When I was eight months pregnant with my second son, I started having the conversation in my head about what I needed to do to get back in shape after he was born. I was finding that those Hagen Das bars weren’t reeeaaally helping the baby grow, they were helping ME grow. I knew the fastest way to get in shape was to start running, so I committed to the Oktoberfest Half Marathon in Leavenworth.
I started talking to my dad about this fight to get into pre-baby shape when it occurred to me that he too needed to get into fighting shape. You see, my dad has prostate cancer. Eleven years ago he was told the average life expectancy for someone in the trials he was about to embark on was ten years.
My dad has had a roller coaster eleven years. He underwent target radiation treatment, hormone replacement treatment, and countless other experimental trials, all because he knew that he was helping further the science to fight prostate cancer for his two sons and for my two sons.
At 66 years old he agreed to do the race, making this the longest distance he had ever run in his life. While my dad is an athlete, he had some side effects from his treatments that he had to combat. One of the biggest ones was loss of motivation – he had been fairly sedentary for the last eleven years, so the prospect of running 13.1 miles was daunting. The other was weight gain. Each time he started a trial, the typical weight gain was in the 15% range.
In March, he was so proud that he was able to walk a mile at a brisk pace. Soon after, he was able to run a mile, then two, then three. He quickly shed 25 pounds by changing his eating habits and he kept slowly working at increasing his mileage. By July, my eldest brother and I ran the Torchlight 5K with him so that he knew what a race was like. He thought that he would have to walk part of it, but he ran the whole thing, including the nasty hills at the end.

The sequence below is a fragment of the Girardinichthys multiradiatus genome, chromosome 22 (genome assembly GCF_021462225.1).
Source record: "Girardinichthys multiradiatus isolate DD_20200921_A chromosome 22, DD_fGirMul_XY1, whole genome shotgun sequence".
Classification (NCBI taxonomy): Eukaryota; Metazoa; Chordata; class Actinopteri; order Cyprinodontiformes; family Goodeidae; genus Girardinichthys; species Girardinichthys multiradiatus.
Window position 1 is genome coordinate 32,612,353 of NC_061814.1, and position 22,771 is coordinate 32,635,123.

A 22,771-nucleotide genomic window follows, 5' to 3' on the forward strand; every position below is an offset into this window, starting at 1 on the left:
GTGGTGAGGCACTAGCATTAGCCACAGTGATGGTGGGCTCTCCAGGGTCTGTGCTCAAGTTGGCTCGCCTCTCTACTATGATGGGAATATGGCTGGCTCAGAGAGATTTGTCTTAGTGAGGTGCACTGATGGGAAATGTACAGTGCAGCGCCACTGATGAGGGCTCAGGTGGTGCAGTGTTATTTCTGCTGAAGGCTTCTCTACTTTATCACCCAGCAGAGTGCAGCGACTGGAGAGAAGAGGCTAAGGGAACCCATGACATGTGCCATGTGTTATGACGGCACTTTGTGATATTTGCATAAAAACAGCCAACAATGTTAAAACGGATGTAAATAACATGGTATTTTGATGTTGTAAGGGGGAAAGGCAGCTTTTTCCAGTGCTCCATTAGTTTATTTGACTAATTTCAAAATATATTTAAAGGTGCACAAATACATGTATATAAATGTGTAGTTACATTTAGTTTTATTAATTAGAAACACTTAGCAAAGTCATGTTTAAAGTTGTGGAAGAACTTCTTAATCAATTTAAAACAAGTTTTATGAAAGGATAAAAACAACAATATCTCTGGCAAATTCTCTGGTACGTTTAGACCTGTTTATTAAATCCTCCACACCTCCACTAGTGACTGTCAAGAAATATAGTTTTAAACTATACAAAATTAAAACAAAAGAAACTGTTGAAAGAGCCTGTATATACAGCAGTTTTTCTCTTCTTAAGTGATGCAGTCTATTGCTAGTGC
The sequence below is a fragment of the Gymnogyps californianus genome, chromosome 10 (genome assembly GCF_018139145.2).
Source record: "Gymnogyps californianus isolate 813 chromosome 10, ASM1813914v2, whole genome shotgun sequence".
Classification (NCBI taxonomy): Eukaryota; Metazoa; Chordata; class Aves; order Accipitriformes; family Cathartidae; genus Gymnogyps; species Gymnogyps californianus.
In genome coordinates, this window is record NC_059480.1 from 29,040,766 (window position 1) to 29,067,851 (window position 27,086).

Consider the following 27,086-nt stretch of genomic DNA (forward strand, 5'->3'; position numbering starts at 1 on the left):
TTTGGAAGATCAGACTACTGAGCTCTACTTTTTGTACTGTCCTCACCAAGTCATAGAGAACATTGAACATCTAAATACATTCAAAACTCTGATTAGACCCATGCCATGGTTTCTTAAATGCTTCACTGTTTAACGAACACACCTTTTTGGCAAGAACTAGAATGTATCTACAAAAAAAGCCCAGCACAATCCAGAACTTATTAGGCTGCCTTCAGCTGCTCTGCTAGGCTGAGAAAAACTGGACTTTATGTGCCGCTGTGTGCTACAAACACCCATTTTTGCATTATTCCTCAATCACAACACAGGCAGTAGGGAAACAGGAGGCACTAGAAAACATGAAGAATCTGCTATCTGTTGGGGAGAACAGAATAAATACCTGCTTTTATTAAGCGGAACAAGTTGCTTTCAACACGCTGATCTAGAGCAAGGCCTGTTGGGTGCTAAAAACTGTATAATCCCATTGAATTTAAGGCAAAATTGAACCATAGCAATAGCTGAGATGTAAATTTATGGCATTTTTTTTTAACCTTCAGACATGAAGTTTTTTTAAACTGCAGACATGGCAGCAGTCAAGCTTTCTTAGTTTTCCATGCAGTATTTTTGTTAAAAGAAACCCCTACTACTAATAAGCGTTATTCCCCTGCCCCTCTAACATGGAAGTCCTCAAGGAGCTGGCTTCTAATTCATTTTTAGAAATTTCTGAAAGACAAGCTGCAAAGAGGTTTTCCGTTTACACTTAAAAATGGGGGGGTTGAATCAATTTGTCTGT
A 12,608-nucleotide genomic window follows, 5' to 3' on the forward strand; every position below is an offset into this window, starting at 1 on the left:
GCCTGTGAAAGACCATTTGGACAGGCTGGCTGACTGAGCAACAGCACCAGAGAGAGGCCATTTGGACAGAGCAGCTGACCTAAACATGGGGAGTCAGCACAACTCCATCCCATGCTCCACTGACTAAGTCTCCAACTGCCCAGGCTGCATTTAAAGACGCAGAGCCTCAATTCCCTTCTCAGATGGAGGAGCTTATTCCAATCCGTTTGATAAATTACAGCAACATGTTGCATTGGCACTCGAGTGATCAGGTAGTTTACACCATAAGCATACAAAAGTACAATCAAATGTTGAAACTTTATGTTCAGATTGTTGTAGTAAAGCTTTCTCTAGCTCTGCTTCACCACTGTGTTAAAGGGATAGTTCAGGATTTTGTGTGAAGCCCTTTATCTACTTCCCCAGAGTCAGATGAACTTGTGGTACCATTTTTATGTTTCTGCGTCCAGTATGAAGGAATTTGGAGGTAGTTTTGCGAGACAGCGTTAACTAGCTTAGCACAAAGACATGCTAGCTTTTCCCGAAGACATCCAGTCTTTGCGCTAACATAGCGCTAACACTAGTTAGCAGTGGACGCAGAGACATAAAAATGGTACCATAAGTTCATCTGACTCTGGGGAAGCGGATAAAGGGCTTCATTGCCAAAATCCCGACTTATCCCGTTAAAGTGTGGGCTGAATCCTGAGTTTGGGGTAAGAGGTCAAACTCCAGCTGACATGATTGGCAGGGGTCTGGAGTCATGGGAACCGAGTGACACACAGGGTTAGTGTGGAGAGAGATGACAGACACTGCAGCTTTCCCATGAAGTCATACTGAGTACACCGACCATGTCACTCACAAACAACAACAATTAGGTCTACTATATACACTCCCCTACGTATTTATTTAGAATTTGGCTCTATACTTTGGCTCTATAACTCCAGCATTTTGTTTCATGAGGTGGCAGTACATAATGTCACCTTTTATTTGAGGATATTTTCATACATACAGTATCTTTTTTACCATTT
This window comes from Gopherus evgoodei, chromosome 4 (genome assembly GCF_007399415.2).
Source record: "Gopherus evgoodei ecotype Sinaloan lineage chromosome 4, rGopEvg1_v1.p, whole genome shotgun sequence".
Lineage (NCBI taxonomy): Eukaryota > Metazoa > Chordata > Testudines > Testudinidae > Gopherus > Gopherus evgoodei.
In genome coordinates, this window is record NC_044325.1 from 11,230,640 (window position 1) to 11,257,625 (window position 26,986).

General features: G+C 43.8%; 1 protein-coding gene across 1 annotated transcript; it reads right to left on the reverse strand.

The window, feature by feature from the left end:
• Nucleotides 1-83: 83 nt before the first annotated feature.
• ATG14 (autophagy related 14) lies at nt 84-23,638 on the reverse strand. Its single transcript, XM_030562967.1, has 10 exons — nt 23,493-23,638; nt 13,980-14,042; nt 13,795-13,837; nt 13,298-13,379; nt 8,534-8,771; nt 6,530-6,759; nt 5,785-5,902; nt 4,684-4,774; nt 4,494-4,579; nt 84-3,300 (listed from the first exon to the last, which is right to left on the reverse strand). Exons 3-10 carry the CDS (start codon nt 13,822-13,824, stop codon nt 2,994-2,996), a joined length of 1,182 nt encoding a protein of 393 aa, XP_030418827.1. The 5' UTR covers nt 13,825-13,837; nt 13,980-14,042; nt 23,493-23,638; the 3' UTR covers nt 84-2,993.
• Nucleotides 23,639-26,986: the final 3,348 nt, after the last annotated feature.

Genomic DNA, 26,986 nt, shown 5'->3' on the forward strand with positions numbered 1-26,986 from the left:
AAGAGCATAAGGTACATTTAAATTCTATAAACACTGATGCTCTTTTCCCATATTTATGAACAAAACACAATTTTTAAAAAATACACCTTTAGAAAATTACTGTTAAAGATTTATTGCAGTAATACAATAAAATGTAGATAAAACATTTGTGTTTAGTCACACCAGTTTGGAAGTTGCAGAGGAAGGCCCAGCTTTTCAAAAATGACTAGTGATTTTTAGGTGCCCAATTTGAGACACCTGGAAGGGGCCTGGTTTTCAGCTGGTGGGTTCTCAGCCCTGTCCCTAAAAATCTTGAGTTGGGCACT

After that race we started training hard. Every Saturday I would meet my dad at the trail where we ran our long distance runs. We would start at the same time and I would wait at a picnic table to congratulate him when he finished. His first six mile run was huge, but then we went to 8, then 10, then 11, and finally 12 miles. And each week he would look back and laugh at how hard he thought that first mile was and now look at what he is doing.
While the running is difficult, my dad had other issues to contend with from the target radiation treatments. What he had to deal with would make most people hang up their hats and say, “This is just too much.” My dad wouldn’t do that. His motto became, “Don’t let the bad guy win.” For him, the bad guy is cancer and he refused to let it impact his life in a negative way. Gritting through any discomfort, it was a reminder that he was alive and he was living his life.
On October 15th, my dad did it – he ran his first half marathon. Our family and friends wore shirts that had, “The Old Man’s Running Team” and his face printed on them to show our support. My eldest brother, his wife, my best friend and I all ran the race and jogged along that last stretch with him, cheering him on.
Dad, you are an inspiration. I can only hope that I meet the challenges in my life with as much determination and grace as you. I love you.
My Dad Added this to his shirt:
Rounding the corner towards the finish line here are my dad and Denise, my best friend – she ran that last full mile with him:
My eldest brother Scott, my dad, and Denise on the last stretch:
And the Old Man Crossed the finish line!
Me, Denise, Scott, my dad, my sister in law Kim, and niece Taylor after the run: